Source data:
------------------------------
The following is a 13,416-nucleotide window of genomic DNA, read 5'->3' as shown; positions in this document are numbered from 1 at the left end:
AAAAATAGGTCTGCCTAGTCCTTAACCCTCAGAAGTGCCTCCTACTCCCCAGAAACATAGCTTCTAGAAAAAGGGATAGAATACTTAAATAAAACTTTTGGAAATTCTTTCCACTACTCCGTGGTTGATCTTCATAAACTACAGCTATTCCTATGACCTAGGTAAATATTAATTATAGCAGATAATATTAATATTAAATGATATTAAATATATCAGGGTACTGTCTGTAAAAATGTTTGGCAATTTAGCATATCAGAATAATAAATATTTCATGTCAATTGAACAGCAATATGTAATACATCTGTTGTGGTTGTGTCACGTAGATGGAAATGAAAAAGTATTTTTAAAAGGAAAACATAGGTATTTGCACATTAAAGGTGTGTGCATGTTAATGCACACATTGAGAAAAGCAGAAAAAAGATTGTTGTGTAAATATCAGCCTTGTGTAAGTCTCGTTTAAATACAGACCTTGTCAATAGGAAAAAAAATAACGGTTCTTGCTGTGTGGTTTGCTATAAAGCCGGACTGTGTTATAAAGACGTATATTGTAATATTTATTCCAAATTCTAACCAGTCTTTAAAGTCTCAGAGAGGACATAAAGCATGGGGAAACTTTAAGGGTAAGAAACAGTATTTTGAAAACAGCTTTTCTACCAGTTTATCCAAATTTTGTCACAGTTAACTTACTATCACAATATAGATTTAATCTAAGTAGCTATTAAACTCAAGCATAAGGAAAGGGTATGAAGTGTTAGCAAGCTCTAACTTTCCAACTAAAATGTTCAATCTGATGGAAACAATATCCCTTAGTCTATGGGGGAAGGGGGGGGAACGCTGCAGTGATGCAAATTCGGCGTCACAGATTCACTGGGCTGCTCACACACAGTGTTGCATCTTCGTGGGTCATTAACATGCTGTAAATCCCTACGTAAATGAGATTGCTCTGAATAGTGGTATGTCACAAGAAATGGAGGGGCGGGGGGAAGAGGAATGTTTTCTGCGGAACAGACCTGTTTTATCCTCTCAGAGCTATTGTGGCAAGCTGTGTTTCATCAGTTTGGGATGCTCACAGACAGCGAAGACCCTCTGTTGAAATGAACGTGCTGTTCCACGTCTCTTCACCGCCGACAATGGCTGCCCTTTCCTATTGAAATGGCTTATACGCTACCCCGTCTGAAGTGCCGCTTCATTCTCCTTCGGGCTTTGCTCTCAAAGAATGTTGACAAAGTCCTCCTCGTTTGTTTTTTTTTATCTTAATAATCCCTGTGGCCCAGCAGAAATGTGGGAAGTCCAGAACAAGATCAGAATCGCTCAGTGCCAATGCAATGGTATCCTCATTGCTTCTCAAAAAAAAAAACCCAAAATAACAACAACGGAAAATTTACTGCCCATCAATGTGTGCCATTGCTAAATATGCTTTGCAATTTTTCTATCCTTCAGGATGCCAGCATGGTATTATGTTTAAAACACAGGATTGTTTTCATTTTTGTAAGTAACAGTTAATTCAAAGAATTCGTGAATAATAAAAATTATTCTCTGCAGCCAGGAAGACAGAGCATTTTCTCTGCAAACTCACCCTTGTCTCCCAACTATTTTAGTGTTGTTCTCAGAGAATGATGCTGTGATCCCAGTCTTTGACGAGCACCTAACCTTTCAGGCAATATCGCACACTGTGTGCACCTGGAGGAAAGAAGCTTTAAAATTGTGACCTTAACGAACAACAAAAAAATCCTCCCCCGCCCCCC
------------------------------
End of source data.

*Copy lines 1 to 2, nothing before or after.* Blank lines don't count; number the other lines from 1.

The following is a 13,416-nucleotide window of genomic DNA, read 5'->3' as shown; positions in this document are numbered from 1 at the left end:
AAAAATAGGTCTGCCTAGTCCTTAACCCTCAGAAGTGCCTCCTACTCCCCAGAAACATAGCTTCTAGAAAAAGGGATAGAATACTTAAATAAAACTTTTGGAAATTCTTTCCACTACTCCGTGGTTGATCTTCATAAACTACAGCTATTCCTATGACCTAGGTAAATATTAATTATAGCAGATAATATTAATATTAAATGATATTAAATATATCAGGGTACTGTCTGTAAAAATGTTTGGCAATTTAGCATATCAGAATAATAAATATTTCATGTCAATTGAACAGCAATATGTAATACATCTGTTGTGGTTGTGTCACGTAGATGGAAATGAAAAAGTATTTTTAAAAGGAAAACATAGGTATTTGCACATTAAAGGTGTGTGCATGTTAATGCACACATTGAGAAAAGCAGAAAAAAGATTGTTGTGTAAATATCAGCCTTGTGTAAGTCTCGTTTAAATACAGACCTTGTCAATAGGAAAAAAAATAACGGTTCTTGCTGTGTGGTTTGCTATAAAGCCGGACTGTGTTATAAAGACGTATATTGTAATATTTATTCCAAATTCTAACCAGTCTTTAAAGTCTCAGAGAGGACATAAAGCATGGGGAAACTTTAAGGGTAAGAAACAGTATTTTGAAAACAGCTTTTCTACCAGTTTATCCAAATTTTGTCACAGTTAACTTACTATCACAATATAGATTTAATCTAAGTAGCTATTAAACTCAAGCATAAGGAAAGGGTATGAAGTGTTAGCAAGCTCTAACTTTCCAACTAAAATGTTCAATCTGATGGAAACAATATCCCTTAGTCTATGGGGGAAGGGGGGGGAACGCTGCAGTGATGCAAATTCGGCGTCACAGATTCACTGGGCTGCTCACACACAGTGTTGCATCTTCGTGGGTCATTAACATGCTGTAAATCCCTACGTAAATGAGATTGCTCTGAATAGTGGTATGTCACAAGAAATGGAGGGGCGGGGGGAAGAGGAATGTTTTCTGCGGAACAGACCTGTTTTATCCTCTCAGAGCTATTGTGGCAAGCTGTGTTTCATCAGTTTGGGATGCTCACAGACAGCGAAGACCCTCTGTTGAAATGAACGTGCTGTTCCACGTCTCTTCACCGCCGACAATGGCTGCCCTTTCCTATTGAAATGGCTTATACGCTACCCCGTCTGAAGTGCCGCTTCATTCTCCTTCGGGCTTTGCTCTCAAAGAATGTTGACAAAGTCCTCCTCGTTTGTTTTTTTTTATCTTAATAATCCCTGTGGCCCAGCAGAAATGTGGGAAGTCCAGAACAAGATCAGAATCGCTCAGTGCCAATGCAATGGTATCCTCATTGCTTCTCAAAAAAAAAAACCCAAAATAACAACAACGGAAAATTTACTGCCCATCAATGTGTGCCATTGCTAAATATGCTTTGCAATTTTTCTATCCTTCAGGATGCCAGCATGGTATTATGTTTAAAACACAGGATTGTTTTCATTTTTGTAAGTAACAGTTAATTCAAAGAATTCGTGAATAATAAAAATTATTCTCTGCAGCCAGGAAGACAGAGCATTTTCTCTGCAAACTCACCCTTGTCTCCCAACTATTTTAGTGTTGTTCTCAGAGAATGATGCTGTGATCCCAGTCTTTGACGAGCACCTAACCTTTCAGGCAATATCGCACACTGTGTGCACCTGGAGGAAAGAAGCTTTAAAATTGTGACCTTAACGAACAACAAAAAAATCCTCCCCCGCCCCCC